$$\phantom{\rule{.2em}{0ex}}\phantom{\rule{.2em}{0ex}}\phantom{\rule{.2em}{0ex}}\phantom{\rule{.2em}{0ex}}\phantom{\rule{.2em}{0ex}}\phantom{\rule{.2em}{0ex}}\phantom{\rule{.2em}{0ex}}\phantom{\rule{.2em}{0ex}}\phantom{\rule{.2em}{0ex}}=\frac{\left({\Gamma}^{2}-1\right){e}^{\frac{-\alpha L}{2}}\mathrm{sin}\left(Lk\right)}{\Gamma -\left({\Gamma}^{2}+1\right){e}^{\frac{-\alpha L}{2}}\mathrm{cos}\left(Lk\right)+\Gamma {e}^{-\alpha L}}$$

The phase-shifts at the two sideband frequencies Φ_{+} and Φ_{-} can be calculated from Eq. (7) by using *k*
_{+}=(ω+Ω) n_{eff}/*c* and *k*
_{-}=(ω-Ω) n_{eff}/*c* respectively.

It is helpful to distinguish different coupling regimes before examining the implications of the above expressions. When -2 lnΓ>*αL*, the cavity is ‘overcoupled’. In this regime, coupling to the fiber is the dominant loss mechanism controlling the resonance linewidth [25]. When -2 lnΓ<*αL*, the cavity is referred to as ‘undercoupled’, and ‘critically coupled’ when -2 lnΓ=*αL*. At the point of critical coupling, no light is transmitted through the delivery fiber on resonance. Plots of the phase angle obtained from Eq. (7) are shown in Figure 1B for different values of α and assuming *Γ*=0.9995 and *L*=1 mm. It is apparent that for the undercoupled case the slope is negative in the vicinity of the resonance, and that the magnitude of the slope increases with decreasing loss α. The phase-shift for an intensity-modulated input is given by the difference in the phase angles associated with the sideband frequencies (Eq. (3)). In our experiments the modulation frequency is <10^{-8} of the carrier frequency, and we can simplify

Based on Eq. (8), one would expect to observe a phase-shift that varies linearly with modulation frequency, having a slope that increases with decreasing loss in the resonator. When operating near resonance, it is possible to use small angle approximations for the trigonometric functions in Eq. (7) and obtain the result

where *x*=*e*
^{-αL/2}. This may also be expressed as

Equation (9) and (10) explicitly relate the phase-shift to the modulation frequency and loss within the microresonator. Equation (10) shows that the phase-shift is negative in the case of an undercoupled excitation and positive if the resonator is operated in the overcoupled regime. This is also illustrated in Fig. 1(c), where it is apparent that the phase-shift switches abruptly from positive to negative as *α* is increased from the undercoupled to the overcoupled case. From (10) it is apparent that the phase-shift increases linearly with increasing modulation frequency Ω, and with decreasing dB loss. As can be shown, the resonance line width decreases accordingly.

In the case of scattered light, we need only concern ourselves with the field circulating within the microresonator. This case is very similar to those described in the cavity ring-down literature for an optical cavity with two or more mirrors. The intensity of resonant light circulating within the cavity will decay exponentially over time, with a lifetime given by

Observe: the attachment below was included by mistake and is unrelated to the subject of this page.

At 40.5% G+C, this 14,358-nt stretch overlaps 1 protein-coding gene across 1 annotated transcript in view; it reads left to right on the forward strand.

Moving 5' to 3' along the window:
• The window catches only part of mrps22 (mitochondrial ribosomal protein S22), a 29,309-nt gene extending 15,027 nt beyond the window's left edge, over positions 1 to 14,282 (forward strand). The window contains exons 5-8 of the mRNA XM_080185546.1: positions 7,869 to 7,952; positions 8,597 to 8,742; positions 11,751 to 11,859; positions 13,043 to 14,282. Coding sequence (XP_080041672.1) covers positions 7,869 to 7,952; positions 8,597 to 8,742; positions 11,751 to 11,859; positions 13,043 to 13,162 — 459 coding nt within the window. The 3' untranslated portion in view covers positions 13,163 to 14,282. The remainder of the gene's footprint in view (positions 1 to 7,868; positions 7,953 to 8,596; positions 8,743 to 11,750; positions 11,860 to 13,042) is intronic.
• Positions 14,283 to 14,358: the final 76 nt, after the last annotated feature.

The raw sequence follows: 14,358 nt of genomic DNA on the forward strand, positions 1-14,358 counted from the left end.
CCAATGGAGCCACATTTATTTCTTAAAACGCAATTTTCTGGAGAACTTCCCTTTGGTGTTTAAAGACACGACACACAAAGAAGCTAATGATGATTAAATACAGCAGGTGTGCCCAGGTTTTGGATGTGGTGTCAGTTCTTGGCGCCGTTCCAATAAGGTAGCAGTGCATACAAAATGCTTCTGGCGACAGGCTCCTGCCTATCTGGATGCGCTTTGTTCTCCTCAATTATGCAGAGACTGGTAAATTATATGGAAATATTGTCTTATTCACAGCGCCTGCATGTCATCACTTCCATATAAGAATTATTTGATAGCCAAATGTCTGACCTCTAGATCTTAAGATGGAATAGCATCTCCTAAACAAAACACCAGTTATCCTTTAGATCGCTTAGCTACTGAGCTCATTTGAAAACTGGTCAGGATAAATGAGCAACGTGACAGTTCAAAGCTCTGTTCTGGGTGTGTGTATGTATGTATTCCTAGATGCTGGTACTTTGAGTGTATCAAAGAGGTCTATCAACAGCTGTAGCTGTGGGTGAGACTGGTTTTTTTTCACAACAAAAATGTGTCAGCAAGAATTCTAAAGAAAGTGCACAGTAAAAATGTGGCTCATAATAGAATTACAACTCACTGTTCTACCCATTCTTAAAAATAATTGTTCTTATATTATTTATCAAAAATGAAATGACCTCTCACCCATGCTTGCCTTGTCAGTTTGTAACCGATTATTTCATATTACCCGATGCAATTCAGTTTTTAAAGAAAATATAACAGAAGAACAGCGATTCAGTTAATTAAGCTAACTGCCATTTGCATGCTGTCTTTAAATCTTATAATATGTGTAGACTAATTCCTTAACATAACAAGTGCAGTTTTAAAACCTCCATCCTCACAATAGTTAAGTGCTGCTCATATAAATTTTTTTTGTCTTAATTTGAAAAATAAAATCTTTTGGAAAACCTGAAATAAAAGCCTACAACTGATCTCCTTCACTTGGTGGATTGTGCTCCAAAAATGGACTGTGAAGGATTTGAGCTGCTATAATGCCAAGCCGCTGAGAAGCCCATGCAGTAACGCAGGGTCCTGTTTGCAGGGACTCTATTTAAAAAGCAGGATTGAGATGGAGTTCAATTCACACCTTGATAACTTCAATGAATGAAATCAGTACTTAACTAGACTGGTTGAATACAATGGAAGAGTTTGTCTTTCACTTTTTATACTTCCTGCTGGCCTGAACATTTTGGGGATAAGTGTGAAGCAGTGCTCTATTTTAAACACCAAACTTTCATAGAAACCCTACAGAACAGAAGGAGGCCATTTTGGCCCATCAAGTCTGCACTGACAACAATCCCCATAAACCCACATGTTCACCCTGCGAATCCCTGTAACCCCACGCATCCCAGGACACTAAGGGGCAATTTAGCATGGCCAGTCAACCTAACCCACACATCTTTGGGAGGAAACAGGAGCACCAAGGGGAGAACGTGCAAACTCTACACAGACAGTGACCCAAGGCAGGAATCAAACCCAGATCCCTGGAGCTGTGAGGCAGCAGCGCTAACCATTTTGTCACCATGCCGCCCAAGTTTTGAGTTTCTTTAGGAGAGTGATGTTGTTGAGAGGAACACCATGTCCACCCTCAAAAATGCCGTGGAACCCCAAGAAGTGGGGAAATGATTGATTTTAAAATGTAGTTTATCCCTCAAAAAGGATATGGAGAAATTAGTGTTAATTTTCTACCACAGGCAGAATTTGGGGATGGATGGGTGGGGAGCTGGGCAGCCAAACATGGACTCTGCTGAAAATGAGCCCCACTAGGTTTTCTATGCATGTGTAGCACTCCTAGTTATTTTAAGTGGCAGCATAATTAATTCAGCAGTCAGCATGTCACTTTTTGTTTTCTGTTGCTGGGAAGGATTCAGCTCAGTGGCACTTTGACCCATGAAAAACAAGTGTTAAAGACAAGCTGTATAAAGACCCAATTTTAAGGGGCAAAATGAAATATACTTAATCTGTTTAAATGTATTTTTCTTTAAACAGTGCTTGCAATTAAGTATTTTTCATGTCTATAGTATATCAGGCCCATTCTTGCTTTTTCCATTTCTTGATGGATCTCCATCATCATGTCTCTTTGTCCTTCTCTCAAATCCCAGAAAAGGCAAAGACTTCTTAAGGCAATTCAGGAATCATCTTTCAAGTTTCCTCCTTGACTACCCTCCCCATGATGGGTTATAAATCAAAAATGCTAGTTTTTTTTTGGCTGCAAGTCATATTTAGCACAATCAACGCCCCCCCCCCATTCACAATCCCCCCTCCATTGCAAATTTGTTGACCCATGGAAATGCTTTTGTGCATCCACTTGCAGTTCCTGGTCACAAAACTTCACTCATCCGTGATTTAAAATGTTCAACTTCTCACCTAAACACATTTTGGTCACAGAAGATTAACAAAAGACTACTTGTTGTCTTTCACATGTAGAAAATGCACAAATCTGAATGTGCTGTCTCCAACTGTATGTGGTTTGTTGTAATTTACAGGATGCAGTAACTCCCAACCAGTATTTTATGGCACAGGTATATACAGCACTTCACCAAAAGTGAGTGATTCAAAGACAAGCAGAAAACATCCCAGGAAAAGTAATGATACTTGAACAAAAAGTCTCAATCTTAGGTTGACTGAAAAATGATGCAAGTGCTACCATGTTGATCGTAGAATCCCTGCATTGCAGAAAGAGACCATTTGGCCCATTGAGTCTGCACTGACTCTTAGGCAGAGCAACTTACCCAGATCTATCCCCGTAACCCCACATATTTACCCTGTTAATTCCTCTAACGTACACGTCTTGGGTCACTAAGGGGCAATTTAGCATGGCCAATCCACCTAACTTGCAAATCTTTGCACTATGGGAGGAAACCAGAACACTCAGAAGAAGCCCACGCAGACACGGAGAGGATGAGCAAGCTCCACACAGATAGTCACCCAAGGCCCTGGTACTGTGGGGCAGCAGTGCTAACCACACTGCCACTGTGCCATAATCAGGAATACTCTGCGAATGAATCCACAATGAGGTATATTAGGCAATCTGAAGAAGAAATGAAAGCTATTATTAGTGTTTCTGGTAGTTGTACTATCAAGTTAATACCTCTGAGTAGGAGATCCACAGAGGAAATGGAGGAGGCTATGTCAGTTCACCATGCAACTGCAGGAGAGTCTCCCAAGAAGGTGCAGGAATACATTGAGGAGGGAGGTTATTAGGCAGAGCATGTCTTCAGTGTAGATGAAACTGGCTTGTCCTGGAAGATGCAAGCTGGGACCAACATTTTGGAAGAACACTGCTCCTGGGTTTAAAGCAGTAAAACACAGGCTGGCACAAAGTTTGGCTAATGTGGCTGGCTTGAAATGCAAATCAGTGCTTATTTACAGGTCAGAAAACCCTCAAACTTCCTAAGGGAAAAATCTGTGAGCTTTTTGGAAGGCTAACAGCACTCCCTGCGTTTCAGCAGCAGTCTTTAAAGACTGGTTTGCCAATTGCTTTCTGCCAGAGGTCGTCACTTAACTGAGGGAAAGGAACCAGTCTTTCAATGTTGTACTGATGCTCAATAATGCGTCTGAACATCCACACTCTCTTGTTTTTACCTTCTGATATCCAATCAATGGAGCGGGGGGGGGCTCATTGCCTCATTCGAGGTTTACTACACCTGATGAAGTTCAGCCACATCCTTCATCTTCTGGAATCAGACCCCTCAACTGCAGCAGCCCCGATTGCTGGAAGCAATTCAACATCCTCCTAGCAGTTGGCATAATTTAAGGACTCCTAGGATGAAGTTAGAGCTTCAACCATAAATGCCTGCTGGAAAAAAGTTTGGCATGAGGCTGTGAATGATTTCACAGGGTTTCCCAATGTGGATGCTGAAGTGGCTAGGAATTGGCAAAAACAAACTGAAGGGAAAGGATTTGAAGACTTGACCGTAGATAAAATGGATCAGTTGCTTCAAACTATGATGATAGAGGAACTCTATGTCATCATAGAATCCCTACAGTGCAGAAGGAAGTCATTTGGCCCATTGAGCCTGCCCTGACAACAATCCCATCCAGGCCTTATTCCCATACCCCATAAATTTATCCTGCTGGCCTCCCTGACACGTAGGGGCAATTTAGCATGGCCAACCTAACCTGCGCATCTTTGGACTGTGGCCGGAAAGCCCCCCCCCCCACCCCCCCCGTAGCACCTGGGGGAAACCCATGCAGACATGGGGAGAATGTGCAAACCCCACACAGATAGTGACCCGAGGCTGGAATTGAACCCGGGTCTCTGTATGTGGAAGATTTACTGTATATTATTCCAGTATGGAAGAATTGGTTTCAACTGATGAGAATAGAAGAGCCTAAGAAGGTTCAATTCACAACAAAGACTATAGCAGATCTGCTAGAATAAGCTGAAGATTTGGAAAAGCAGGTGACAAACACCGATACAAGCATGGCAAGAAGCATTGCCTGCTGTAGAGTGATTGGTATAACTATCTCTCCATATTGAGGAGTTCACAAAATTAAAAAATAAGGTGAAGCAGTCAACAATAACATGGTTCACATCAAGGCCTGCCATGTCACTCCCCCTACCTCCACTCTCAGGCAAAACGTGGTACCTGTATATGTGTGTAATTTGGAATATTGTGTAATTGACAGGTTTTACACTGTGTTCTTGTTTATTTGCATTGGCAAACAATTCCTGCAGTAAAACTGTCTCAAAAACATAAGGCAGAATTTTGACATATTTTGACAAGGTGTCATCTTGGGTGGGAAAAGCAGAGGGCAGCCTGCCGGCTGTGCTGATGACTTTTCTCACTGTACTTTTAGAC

In our experiment intensity modulated light is injected into the microresonator. From the field in Eq. (1) the intensity is [20]

where 0≤*β*≤1is the modulation depth. The intensity, *E*
^{2}
_{0}(*ω*), is dictated by the WGM spectrum. The intensity of light scattered from the microresonator at time *t* is given by [20]

$$\phantom{\rule{.2em}{0ex}}\phantom{\rule{.2em}{0ex}}\phantom{\rule{.2em}{0ex}}\phantom{\rule{.2em}{0ex}}\phantom{\rule{.2em}{0ex}}\phantom{\rule{.2em}{0ex}}\phantom{\rule{.2em}{0ex}}\phantom{\rule{.2em}{0ex}}\phantom{\rule{.2em}{0ex}}\phantom{\rule{.2em}{0ex}}\phantom{\rule{.2em}{0ex}}\phantom{\rule{.2em}{0ex}}={E}_{0}^{2}\left(\omega \right)\left(1+\frac{\beta}{\sqrt{1+4{\Omega}^{2}{\tau}^{2}}}\mathrm{cos}\left(2\Omega t-{\mathrm{tan}}^{-1}\left(2\Omega \tau \right)\right)\right)$$

From this expression we can see that the scattered light is phase-shifted with respect to the input light by an amount

$$\phantom{\rule{.2em}{0ex}}\phantom{\rule{.2em}{0ex}}\phantom{\rule{.2em}{0ex}}\phantom{\rule{.2em}{0ex}}\phantom{\rule{.2em}{0ex}}\phantom{\rule{.2em}{0ex}}\approx -2\Omega \tau $$

$$\phantom{\rule{.2em}{0ex}}\phantom{\rule{.2em}{0ex}}\phantom{\rule{.2em}{0ex}}\phantom{\rule{.2em}{0ex}}\phantom{\rule{.2em}{0ex}}\phantom{\rule{.2em}{0ex}}\approx -\frac{2\Omega {n}_{\mathrm{eff}}L}{c}\frac{1}{-2\mathrm{ln}\Gamma +\alpha L}$$

for small phase-shifts. Note that the phase-shifts described by Eqs. (14) and (10) are different especially with respect to the sign of the coupling parameter *Γ*, i.e. only in Eq. (14) is *Γ* contributing to the optical loss.

As shown in (13) the depth of the modulation amplitude is also dependent on Ω and τ but since Ωτ≪1 this contribution can be neglected and the intensity *I*(ω) is proportional to the measured quantity *βI _{0}*(ω). Similarly, in deriving Eq. (5) for the intensity of the transmitted light, we also assumed that the angular modulation period is long compared to the WGM ring-down time.

## 4. Results and discussion

Figure 2 shows whispering-gallery mode intensity spectra for a ~300 µm diameter silica microsphere obtained in transmission and in scattering mode. An obvious high degree of correlation exists between these two spectra, as would be expected. Based on the linewidth of non-overlapped peaks, the loaded Q-factor for this resonator is ~10^{6}. A perfectly spherical resonator exhibits a high degree of mode degeneracy that leads to a relatively sparse and regular WGM spectrum. Departure from this ideal case lifts the degeneracy, leading to the complicated and congested cavity mode spectrum seen in Fig. 2. Figure 3 displays the phase-shift spectra for WGMs, observed in transmission mode (Fig. 3(a)) and scattering mode (Fig. 3(b)), and measured at 1.6 MHz modulation frequency. For the scattered light negative phase-shifts are always measured, as predicted by theory, whereas for the transmitted light the sign of the phase-shift was found to be strongly dependent on the mode. The spectrum shown in Fig. 3(a) is representative for the undercoupled regime, but other spectra (Figure 4) show sharp positive *and* negative peaks, which both correspond to minima in the transmission intensity spectrum. A large variation in phase-shift exists from mode to mode. This reflects variation in the input coupling efficiency (*Γ*) and loss (*αL*) among the various resonator modes. As predicted from the model the peaks in the phase-shift spectra are narrower than those in the intensity spectra and their peak widths were found to decrease with increasing modulation frequency. The congested mode spectrum for an aspherical microresonator results in considerable spectral overlap, as can be seen in the intensity spectra of Fig. 3(a) and (b) overlap. The overlap is somewhat reduced for the more narrow peaks in the phase-shift spectra. For example, peak “b” in Fig. 3(b) shows a sharp resonance in the phase-shift spectrum but only appears as a shoulder in the scattering intensity spectrum.